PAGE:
END of contract damage charges are often the main cause of the dispute between clients and car leasing companies. It’s that moment when you return your business car at the end of its lease. It’s subject to ‘fair wear and tear’. The BVRLA has produced a definitive version of fair wear and tear, but that doesn’t always mean it’s implemented consistently. Or, indeed, meets your idea of what is fair.
LEASING is often perceived as a form of vehicle acquisition that is reserved solely for the preserves of the “big boys” – large corporate companies that can benefit from great car leasing deals because of the amount of company cars that they run. For this reason, many UK SMEs may not consider car leasing as a form of funding. In fact, leasing a car is available for every type of company, including sole traders and small limited companies, whatever the size of its fleet.
PERSONAL contract hire – or PCH – is essentially the same as regular contract hire; except that it applies exclusively for private individuals. Hirers obtain use of a new car for a contractual period and make fixed monthly payments to a car leasing company for the duration of the contract. When the contract expires they simply return the car to the leasing company and renew with a new car and contract. As a result they never have to concern themselves with the possible resale value of the car.
Muck Rack makes it simple to find people, tweets, or articles that mention any name, keyword, company, hashtag etc. We've compiled this guide to help you make the most of your search.
Selecting a term
Start searching tweets, articles from media outlets, articles mentioned in tweets, journalists'
names, titles and bios with some suggested searches:
Companies or Topics (e.g. iPhone, Microsoft)
Phrases (e.g. "cloud computing") — use quotes to keep the terms together
Twitter handles (e.g. @username) — returns those who have mentioned or replied to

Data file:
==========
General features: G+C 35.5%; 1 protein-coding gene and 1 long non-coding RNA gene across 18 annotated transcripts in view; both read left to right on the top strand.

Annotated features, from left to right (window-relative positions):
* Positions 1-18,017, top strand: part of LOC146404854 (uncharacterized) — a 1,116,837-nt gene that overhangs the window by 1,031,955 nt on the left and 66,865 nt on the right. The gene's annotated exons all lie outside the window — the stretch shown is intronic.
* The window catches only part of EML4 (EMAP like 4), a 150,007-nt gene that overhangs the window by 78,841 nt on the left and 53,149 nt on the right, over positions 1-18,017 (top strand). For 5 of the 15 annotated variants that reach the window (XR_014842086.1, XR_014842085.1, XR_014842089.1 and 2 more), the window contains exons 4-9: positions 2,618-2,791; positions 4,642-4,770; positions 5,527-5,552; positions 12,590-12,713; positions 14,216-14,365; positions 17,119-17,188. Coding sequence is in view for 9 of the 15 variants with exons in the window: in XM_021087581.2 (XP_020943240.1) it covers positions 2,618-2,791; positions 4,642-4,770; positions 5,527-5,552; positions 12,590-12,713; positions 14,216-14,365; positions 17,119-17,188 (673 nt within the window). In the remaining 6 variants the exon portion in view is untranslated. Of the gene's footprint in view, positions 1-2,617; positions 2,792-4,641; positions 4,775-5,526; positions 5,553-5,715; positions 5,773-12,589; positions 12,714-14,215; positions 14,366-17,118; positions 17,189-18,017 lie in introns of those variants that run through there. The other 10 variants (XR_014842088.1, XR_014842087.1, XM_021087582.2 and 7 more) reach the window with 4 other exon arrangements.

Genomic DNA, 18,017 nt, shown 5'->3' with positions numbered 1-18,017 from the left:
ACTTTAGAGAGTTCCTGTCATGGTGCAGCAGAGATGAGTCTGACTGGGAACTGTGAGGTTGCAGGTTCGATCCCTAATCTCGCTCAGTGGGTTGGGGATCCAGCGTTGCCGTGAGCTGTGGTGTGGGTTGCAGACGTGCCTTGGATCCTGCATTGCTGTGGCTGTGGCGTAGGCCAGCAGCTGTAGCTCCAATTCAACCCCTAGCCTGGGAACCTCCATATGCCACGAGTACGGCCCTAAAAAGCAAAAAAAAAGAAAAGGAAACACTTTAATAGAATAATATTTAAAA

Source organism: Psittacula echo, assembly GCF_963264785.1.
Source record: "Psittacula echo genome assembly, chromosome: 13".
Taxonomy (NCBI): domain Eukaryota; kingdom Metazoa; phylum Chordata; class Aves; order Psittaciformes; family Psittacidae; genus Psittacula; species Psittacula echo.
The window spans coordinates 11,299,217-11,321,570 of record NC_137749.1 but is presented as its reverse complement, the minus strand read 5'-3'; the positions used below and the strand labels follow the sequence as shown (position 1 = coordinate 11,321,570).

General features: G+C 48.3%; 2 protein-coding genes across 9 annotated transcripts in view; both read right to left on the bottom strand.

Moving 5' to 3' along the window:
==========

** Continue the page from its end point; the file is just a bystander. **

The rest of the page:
Names (e.g. "David Pogue")
Hashtags (e.g. #sxsw, #london2012)
Bio details (e.g. vegan, Olympics, father)
Muck Rack's Advanced Search allows for many boolean operators.
Find results that mention multiple specified terms, use AND or
+. For example, ensure each result contains both Elon Musk and Mark Zuckerberg by
searching Musk AND Zuckerberg or Musk + Zuckerberg.
Use the operators OR or , to broaden your search when you'd like either of
multiple terms to appear in results. (This is the default behavior of our search when no operators
are used). For example, results will contain either cake or cookie by searching cake OR cookie or cake,cookie
Use NOT or - to subtract results from your search. For
example, searching Disney will yield results about the Walt Disney Company as well as Walt Disney
World Resort. To exclude mentions of Disney World, search for Disney -World or Disney
When using one of these operators with a phrase, enclose it in quotation marks. For example, you can
find results about smartphones excluding Apple's iPhone 4S by searching smartphone -"iPhone
Exact case matching or punctuation
If you're searching for a brand name or keyword that relies on specific punctuation marks or capitalization, you can
find results that match your exact query by adding matchcase: before the keyword you're searching for, like matchcase:E*TRADE .
Use parentheses to separate multiple
boolean phrases. For example, to find journalists talking about having fun in Disney World or
Disneyland, search for ("disney world" OR disneyland) AND fun.
An asterisk can be used to search for any variation of a root word truncated by the asterisk. For example, searching for admin* will return results for administrator, administration, administer, administered, etc.
A near operator is an AND operator where you can control the distance between the words. You can vary the distance the near operation uses by adding a forward slash and number (between 0-99) such as strawberries NEAR/10 "whipped cream", which means the strawberries must exist within 10 words of "whipped cream".